Branding + Different
Course Number 1925
Senior Lecturer Jill Avery
(with a module by Professor Youngme Moon)
Winter; Q3; 1.5 credits
To be eligible for the lottery for this course, students must have completed the fall term course Consumer Marketing.
If students would like to apply for an exception to this prerequisite, they must do so by submitting a formal request to Professor Jill Avery (in writing) by January 1. Exceptions will be granted at the discretion of the faculty. Note that the granting of an exception does not guarantee a seat in the course; it simply grants eligibility into the lottery for the course through the January Add/Drop process.
Students who have taken Consumer Marketing are automatically eligible for the lottery and therefore do not need to contact the faculty.
This course is designed for students who plan to work in firms that market to consumers or who plan to work in roles that require a keen understanding of the issues associated with B2C marketing and strategy (e.g., consulting, etc.).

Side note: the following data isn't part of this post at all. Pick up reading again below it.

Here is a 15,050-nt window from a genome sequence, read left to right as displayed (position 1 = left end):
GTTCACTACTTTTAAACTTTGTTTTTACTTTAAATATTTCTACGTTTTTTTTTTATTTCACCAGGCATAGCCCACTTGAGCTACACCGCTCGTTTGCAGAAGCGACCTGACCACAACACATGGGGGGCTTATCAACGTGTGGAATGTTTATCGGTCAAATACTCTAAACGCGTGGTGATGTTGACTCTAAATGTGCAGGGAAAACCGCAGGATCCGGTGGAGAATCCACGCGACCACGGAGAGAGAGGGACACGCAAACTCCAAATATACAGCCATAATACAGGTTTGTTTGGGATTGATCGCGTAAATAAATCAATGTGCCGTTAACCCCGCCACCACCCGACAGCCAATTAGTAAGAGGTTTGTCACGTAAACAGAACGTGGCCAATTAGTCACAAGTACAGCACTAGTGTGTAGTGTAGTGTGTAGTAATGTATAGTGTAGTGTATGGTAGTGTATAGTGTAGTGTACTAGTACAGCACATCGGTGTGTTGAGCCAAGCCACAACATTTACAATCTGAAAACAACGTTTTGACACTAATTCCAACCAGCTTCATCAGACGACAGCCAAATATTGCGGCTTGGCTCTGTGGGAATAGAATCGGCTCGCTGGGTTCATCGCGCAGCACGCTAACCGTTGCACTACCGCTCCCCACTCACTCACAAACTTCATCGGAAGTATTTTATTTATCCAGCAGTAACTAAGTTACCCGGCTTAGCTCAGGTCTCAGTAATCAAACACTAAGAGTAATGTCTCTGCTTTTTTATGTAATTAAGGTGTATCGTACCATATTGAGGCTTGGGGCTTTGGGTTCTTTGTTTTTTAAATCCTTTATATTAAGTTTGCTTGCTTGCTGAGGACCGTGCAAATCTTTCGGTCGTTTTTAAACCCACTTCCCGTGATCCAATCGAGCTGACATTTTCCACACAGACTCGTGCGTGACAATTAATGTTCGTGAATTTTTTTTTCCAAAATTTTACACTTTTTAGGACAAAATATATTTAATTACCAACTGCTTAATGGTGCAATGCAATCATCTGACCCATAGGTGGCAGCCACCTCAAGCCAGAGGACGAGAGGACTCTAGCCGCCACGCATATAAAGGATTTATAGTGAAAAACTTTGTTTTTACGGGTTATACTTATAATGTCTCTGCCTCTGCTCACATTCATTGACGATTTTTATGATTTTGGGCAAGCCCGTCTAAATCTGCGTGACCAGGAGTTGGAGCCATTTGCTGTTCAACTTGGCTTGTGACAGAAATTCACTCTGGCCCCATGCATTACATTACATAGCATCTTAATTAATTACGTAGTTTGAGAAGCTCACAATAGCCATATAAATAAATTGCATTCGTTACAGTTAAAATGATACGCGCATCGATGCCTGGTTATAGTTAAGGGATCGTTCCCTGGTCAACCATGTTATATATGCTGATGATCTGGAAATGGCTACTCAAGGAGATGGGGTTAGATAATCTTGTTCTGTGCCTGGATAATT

Course Content and Organization
This course is designed to provide an in-depth understanding of brand management and how brands and the stories that define them are crafted and communicated to consumers. The fragmentation of mass media, the proliferation of alternative ways to reach consumers, the increasing skepticism of consumers to marketers' messages, and the increasing desire of consumers to co-create the meaning of the brands that shape their lives have forced marketers to reconsider the ways in which they build and communicate their brands. This course takes a contemporary view of branding as a collaborative process of meaning making between firms, consumers, and other cultural producers, and explores concepts associated with brand storytelling, open source branding, branding in social media, and brand communities.
This 14-session course will primarily be taught by Professor Jill Avery; however, one portion of the course will be taught by Professor Youngme Moon, who will deliver a 6-session module (called "Different") that will explore unconventional ways to think about brand differentiation.